Every year thousands of people descend on Austin, TX for the South by Southwest (SXSW) conference. Spanning a week, SXSW showcases the newest movies, music and technology. The SXSW Interactive portion of the conference is kind of a hipper version of CES, with representatives from most major additive manufacturing (AM) companies.
This year’s opening keynote was presented by MakerBot’s Bre Pettis, and the show floor was littered with 3D printing demos, including guys from 3D Systems running around with Cube’s strapped to their chests. SXSW Interactive also featured a panel on “The Future of 3D Printing” with guests Scott Summit, founder of Bespoke Innovations; Avi Reichental, CEO of 3D Systems, and Alice Taylor, CEO of MakieLab.
The panel began by talking about the business opportunities offered by AM. Reichental noted that while many people call 3D printing a new technology, it’s actually been up and running for over two decades. He singled out the hearing aid industry as an example of a 3D printing success story, where nearly every product sold is created using AM.
Summit and Taylor commented on the fact that the relatively low startup cost of AM made getting their businesses moving easier than would have been possible in the past, particularly when it came to areas like initial capital, inventory and product time-to-market.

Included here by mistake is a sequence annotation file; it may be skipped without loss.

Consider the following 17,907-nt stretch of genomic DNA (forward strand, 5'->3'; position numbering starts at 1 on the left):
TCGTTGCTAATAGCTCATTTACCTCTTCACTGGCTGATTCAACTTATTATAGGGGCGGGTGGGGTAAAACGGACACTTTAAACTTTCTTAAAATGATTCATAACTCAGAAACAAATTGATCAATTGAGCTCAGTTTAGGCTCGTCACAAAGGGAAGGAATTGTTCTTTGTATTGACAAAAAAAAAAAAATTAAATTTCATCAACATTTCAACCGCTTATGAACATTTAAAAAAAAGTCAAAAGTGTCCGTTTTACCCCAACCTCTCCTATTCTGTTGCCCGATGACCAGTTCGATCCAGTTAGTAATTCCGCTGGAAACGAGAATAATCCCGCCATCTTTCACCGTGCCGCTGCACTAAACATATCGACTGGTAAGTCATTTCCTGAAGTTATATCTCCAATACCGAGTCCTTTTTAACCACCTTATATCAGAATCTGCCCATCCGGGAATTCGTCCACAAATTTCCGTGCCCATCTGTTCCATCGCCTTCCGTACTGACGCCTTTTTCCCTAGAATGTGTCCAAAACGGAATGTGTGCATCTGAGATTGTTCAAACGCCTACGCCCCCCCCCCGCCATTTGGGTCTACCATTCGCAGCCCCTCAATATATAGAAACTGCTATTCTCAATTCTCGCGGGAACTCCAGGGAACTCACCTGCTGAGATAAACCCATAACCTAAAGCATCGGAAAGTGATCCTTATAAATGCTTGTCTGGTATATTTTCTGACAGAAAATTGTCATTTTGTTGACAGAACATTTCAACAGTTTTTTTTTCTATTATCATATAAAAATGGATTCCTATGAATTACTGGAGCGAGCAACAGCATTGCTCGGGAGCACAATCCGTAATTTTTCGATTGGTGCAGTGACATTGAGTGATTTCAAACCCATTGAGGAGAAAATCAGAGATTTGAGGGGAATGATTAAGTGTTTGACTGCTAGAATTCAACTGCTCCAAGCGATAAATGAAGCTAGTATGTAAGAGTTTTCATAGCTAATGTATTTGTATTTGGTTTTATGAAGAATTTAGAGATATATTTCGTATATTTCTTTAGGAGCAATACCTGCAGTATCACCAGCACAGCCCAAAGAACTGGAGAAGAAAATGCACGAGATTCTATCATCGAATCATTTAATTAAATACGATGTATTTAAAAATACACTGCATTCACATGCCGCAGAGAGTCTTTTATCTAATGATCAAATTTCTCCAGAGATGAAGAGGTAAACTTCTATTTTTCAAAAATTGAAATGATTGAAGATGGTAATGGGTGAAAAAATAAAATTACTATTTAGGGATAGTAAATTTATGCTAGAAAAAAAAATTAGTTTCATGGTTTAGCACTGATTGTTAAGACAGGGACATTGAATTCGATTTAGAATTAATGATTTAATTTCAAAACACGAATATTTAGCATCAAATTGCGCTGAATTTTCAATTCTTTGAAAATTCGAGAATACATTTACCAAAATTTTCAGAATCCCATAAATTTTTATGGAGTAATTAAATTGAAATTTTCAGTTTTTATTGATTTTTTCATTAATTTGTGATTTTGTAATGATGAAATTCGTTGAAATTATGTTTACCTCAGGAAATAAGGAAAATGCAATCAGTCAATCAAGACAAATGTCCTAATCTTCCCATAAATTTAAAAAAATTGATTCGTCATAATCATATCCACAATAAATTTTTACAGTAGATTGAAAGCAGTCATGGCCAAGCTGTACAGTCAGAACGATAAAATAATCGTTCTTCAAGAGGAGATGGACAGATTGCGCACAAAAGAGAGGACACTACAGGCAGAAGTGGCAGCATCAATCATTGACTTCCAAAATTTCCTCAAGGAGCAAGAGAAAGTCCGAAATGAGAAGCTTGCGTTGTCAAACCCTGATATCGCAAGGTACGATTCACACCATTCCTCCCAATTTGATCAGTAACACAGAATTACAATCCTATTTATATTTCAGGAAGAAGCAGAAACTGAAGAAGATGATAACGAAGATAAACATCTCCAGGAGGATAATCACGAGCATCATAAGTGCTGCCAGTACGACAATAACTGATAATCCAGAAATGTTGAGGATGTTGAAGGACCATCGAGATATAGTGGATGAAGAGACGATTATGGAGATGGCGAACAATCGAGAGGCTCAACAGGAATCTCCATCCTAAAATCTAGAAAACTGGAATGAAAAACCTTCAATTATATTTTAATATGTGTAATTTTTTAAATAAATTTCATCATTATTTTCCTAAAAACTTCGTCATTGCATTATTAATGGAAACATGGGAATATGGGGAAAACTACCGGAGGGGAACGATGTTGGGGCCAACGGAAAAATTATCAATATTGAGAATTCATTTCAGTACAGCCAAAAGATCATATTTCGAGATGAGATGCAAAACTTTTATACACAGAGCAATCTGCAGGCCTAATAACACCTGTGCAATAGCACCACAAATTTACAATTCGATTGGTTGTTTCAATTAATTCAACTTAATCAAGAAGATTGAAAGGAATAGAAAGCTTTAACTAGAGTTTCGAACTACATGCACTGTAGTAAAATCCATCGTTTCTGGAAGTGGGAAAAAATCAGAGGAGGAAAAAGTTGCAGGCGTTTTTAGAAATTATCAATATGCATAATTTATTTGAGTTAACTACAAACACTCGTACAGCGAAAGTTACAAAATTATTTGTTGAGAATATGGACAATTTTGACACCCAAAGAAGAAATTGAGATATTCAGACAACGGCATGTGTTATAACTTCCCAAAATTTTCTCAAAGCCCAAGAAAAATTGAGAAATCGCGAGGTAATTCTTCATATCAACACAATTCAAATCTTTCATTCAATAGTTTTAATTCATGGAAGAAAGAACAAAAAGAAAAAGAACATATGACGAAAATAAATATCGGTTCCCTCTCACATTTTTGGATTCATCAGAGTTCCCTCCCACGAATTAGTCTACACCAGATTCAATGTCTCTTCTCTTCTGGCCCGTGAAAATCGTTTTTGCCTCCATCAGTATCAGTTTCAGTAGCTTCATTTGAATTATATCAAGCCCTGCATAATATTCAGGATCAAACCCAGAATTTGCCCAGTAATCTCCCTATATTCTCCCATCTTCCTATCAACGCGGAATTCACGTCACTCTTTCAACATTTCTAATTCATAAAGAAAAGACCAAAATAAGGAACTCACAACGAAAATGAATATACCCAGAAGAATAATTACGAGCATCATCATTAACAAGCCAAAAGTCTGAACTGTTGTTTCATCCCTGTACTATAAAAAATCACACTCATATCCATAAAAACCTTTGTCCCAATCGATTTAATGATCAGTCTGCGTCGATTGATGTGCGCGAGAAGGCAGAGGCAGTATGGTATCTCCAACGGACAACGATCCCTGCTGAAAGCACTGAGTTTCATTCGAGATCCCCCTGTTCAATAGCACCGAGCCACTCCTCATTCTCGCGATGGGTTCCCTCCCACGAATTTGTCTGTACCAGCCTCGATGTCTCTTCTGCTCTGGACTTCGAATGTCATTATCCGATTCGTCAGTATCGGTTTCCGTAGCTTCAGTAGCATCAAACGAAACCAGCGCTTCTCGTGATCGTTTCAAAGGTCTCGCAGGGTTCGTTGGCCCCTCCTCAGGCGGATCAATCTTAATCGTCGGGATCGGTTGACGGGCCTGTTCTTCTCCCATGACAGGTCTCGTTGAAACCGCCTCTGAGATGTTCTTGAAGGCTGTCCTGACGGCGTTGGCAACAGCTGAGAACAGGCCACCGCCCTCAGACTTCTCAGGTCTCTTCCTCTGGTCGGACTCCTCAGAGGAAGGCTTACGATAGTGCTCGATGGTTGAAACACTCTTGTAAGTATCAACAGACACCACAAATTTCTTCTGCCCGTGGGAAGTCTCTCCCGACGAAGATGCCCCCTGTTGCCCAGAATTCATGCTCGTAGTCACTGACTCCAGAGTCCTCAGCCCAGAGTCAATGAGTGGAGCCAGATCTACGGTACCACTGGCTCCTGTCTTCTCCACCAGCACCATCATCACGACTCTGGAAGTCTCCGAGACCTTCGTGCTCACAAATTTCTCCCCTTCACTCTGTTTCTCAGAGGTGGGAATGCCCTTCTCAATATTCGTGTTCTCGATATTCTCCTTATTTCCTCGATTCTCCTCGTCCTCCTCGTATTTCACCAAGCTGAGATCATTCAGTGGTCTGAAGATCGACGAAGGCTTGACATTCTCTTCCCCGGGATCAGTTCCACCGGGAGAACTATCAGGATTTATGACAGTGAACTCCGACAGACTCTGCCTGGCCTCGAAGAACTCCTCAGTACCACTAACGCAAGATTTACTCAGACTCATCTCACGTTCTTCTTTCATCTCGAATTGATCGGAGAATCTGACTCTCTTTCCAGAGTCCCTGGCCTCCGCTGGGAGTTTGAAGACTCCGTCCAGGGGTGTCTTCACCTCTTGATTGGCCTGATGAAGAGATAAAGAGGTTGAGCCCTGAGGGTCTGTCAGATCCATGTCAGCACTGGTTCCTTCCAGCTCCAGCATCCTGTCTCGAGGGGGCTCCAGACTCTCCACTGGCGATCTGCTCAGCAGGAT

“Those are three areas that have become irrelevant when you have a 3D printing business model,” said Summit. “You can have zero inventory, and the cost to risk goes to zero.”
The talk then turned to intellectual property (IP) rights and AM (which we’ve also covered). The panel collectively agreed that industry has more to fear in the field from countries like China, where IP laws are rarely, if ever, enforced, than from 3D printing. The discussion included thoughts on digital piracy, and the panel seemed to side with creativity over kneejerk regulations.
“I live by the ethos of Tim O’Reilly,” said Taylor. “He says, ‘any creative output author needs to fear obscurity more than piracy. If people are pirating your product, it means you’re popular.”
Of course, no recent discussion about AM would be complete without someone talking about 3D printed guns, with the panel expressing the idea that the hype doesn’t match the threat, at least at this level of AM technology. Instead of focusing on the negative, the panel concluded the talk by highlighting the opportunities offered by 3D printing in the field of education. They suggested teachers and parents can generate interest in science by encouraging children to experiment with 3D design and basic engineering principles and have the end result be a 3D printed object they can see and touch.
Below you’ll find a video interview with Bre Pettis. As an aside, while digging around for information, I found it amusing that CNN still considers MakerBot a startup company.